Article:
And pulling back from my own (relatively low-key) concerns for a moment. Talkspace Chat…could e-counselling be the answer to the psychological health problems intensifying among under-30s? With cuts to psychological health services truly starting to bite, digitised therapy could be simply the ticket for young adults who currently filter almost every aspect of their lives– good friends, work, sex, entertainment– through a screen.
Not everybody is entirely encouraged that shifting mental health care online is the way forward. “You get to know not only what it’s like to talk to the person, but how it feels to be in a room with them.
” I’ve carried out some research into Skype counselling,” states London-based psychotherapist Dr Aaron Balick, “and it’s not the ‘practical equivalent’ of conventional counselling; it’s just not quite the very same thing. It’s actually important that people who participate in it understand that it’s a various experience from being in the room with someone, speaking in person.”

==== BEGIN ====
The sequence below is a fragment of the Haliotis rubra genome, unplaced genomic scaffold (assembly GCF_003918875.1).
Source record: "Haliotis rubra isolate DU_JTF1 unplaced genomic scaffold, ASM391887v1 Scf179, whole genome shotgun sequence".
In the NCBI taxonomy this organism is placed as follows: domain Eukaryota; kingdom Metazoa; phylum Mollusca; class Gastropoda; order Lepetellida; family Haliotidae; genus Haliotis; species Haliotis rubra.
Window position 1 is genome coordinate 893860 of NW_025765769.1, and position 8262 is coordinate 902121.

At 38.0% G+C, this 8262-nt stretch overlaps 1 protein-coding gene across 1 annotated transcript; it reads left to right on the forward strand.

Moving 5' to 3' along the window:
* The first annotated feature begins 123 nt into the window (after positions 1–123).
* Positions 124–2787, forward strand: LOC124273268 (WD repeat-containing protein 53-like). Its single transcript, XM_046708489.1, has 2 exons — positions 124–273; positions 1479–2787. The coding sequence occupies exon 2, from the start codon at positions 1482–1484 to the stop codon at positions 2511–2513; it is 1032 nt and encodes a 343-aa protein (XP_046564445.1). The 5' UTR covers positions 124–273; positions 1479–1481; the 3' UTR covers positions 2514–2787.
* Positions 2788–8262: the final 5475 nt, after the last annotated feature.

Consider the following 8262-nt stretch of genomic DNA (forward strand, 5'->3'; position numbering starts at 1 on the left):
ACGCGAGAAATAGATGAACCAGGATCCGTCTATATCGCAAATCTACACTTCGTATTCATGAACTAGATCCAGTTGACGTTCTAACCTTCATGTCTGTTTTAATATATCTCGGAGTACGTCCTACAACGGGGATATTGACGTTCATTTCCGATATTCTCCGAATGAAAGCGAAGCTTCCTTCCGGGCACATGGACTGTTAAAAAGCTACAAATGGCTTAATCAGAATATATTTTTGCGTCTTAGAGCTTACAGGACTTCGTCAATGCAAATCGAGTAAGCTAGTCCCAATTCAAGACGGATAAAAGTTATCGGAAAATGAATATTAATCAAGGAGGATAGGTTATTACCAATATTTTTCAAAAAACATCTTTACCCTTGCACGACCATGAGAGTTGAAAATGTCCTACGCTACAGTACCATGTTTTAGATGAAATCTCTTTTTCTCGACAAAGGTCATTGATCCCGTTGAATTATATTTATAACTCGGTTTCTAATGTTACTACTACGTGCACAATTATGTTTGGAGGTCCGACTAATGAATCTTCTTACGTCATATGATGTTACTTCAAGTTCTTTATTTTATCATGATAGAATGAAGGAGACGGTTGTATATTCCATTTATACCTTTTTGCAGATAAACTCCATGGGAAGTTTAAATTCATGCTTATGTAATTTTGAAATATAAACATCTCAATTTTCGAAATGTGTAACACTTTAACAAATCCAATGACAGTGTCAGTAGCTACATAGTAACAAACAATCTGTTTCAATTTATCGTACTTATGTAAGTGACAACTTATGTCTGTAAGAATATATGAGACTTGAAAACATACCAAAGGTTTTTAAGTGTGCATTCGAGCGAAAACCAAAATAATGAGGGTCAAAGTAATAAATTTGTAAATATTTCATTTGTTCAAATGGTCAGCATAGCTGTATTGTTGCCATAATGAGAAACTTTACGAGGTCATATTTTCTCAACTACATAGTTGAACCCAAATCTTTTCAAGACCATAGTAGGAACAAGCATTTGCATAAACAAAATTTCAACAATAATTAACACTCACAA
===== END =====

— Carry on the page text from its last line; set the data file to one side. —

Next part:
” In terms of accessibility, it’s a good start and absolutely better than nothing. It’ll ideally lead them to ultimately showing up in the space. Nevertheless, if you’re dealing with relationship issues, accessory concerns, or deeper issues, it’s better to be in the room with somebody. Skype and the internet uses a range from your counsellor that might not be valuable.”
In cases of mild depression, the NHS is now directing some patients towards online programmes rather than in person counselling, a phenomenon that worries Dr Balick.